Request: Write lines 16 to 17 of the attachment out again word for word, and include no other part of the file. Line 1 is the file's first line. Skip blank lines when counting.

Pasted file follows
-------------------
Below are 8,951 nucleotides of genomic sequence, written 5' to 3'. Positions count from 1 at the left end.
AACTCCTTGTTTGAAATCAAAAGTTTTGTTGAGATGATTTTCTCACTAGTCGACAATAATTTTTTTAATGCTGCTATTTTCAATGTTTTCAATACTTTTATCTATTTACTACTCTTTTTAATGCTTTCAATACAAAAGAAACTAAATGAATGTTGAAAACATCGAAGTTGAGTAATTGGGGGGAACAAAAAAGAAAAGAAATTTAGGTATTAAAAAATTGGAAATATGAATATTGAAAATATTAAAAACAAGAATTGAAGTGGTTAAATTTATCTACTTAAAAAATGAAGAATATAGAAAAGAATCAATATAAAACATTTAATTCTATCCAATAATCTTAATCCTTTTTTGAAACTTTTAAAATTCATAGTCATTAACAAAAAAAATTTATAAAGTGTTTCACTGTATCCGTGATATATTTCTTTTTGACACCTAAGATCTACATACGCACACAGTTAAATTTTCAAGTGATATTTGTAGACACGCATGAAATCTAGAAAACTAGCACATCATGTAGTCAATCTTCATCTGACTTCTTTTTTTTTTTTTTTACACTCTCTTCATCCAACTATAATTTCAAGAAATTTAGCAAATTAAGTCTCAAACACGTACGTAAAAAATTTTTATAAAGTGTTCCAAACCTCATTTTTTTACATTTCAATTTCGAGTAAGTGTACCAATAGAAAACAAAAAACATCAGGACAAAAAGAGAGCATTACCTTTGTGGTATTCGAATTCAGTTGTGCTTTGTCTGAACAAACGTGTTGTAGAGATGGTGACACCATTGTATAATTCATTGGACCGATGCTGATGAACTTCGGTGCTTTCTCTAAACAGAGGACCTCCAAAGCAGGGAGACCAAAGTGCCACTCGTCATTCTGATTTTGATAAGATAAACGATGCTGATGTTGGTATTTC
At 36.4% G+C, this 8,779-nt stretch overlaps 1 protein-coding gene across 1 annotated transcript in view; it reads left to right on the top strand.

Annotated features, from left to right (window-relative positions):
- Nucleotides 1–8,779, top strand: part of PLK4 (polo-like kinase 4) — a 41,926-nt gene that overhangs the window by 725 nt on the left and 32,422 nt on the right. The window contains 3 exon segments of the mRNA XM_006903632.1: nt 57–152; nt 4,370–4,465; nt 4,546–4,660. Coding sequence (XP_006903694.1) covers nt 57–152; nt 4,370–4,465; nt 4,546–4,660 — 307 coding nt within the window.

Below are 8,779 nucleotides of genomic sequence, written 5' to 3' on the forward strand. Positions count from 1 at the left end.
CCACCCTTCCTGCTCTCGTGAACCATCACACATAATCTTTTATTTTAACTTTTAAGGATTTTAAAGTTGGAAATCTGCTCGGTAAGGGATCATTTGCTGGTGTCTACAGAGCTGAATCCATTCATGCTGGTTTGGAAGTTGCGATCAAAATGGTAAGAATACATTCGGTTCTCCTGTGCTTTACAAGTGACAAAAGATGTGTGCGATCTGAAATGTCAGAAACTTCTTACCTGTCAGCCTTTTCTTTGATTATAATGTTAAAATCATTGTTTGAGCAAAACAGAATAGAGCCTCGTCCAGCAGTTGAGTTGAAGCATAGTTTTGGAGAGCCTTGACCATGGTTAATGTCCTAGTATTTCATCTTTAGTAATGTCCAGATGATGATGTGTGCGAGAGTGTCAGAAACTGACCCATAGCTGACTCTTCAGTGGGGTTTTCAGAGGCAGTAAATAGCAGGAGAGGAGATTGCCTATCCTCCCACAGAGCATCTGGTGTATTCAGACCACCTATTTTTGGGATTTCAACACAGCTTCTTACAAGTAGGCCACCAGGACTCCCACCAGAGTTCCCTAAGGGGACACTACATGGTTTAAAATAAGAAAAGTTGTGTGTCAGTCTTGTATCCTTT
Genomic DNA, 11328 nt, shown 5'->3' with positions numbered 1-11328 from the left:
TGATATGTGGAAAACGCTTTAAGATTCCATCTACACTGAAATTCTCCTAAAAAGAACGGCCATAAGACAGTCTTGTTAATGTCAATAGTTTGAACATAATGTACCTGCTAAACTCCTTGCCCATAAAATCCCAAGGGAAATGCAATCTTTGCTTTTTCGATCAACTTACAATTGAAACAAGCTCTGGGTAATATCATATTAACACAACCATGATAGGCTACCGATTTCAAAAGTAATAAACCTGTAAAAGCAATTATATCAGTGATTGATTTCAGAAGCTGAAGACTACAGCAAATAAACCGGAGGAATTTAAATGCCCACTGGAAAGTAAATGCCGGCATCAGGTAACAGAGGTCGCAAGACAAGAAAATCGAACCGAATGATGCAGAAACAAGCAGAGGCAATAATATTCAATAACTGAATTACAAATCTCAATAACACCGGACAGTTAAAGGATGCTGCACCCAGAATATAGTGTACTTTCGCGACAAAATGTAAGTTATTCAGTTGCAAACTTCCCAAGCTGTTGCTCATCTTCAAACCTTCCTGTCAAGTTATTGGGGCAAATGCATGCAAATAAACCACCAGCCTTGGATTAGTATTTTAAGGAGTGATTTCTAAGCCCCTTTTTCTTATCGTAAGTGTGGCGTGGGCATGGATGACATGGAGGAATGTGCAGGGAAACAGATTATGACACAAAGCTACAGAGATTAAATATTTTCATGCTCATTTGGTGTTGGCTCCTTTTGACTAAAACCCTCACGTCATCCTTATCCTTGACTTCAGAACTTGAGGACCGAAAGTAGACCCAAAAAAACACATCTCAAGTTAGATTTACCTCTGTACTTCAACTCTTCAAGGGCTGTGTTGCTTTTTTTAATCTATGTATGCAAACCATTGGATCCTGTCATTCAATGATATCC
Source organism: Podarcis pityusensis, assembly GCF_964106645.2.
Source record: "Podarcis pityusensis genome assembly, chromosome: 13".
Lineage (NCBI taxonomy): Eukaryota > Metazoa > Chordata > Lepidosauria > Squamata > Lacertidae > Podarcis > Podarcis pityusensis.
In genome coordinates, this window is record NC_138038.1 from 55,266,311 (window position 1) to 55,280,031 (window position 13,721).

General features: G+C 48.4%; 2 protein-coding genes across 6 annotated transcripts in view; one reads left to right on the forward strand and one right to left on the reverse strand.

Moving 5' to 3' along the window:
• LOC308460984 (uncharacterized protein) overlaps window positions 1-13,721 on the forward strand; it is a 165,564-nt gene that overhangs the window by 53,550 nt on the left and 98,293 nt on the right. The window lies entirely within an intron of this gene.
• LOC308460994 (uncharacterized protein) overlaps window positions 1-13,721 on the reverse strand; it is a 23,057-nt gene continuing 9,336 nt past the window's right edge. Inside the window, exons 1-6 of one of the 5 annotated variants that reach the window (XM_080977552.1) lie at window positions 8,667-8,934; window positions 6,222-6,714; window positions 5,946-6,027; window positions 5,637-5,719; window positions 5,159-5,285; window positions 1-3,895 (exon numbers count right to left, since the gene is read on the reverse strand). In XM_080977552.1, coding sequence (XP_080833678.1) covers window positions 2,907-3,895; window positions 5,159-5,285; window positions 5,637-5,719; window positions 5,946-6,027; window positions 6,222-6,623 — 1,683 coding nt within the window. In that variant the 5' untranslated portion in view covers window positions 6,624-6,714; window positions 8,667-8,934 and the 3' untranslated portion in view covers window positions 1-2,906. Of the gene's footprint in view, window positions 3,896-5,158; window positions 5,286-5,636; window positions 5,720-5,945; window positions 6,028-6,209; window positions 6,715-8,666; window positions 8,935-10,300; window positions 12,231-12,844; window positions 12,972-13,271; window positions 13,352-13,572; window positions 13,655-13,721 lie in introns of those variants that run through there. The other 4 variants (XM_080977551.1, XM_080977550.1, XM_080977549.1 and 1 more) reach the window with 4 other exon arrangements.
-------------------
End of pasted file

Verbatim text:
• LOC308460984 (uncharacterized protein) overlaps window positions 1-13,721 on the forward strand; it is a 165,564-nt gene that overhangs the window by 53,550 nt on the left and 98,293 nt on the right. The window lies entirely within an intron of this gene.
• LOC308460994 (uncharacterized protein) overlaps window positions 1-13,721 on the reverse strand; it is a 23,057-nt gene continuing 9,336 nt past the window's right edge. Inside the window, exons 1-6 of one of the 5 annotated variants that reach the window (XM_080977552.1) lie at window positions 8,667-8,934; window positions 6,222-6,714; window positions 5,946-6,027; window positions 5,637-5,719; window positions 5,159-5,285; window positions 1-3,895 (exon numbers count right to left, since the gene is read on the reverse strand). In XM_080977552.1, coding sequence (XP_080833678.1) covers window positions 2,907-3,895; window positions 5,159-5,285; window positions 5,637-5,719; window positions 5,946-6,027; window positions 6,222-6,623 — 1,683 coding nt within the window. In that variant the 5' untranslated portion in view covers window positions 6,624-6,714; window positions 8,667-8,934 and the 3' untranslated portion in view covers window positions 1-2,906. Of the gene's footprint in view, window positions 3,896-5,158; window positions 5,286-5,636; window positions 5,720-5,945; window positions 6,028-6,209; window positions 6,715-8,666; window positions 8,935-10,300; window positions 12,231-12,844; window positions 12,972-13,271; window positions 13,352-13,572; window positions 13,655-13,721 lie in introns of those variants that run through there. The other 4 variants (XM_080977551.1, XM_080977550.1, XM_080977549.1 and 1 more) reach the window with 4 other exon arrangements.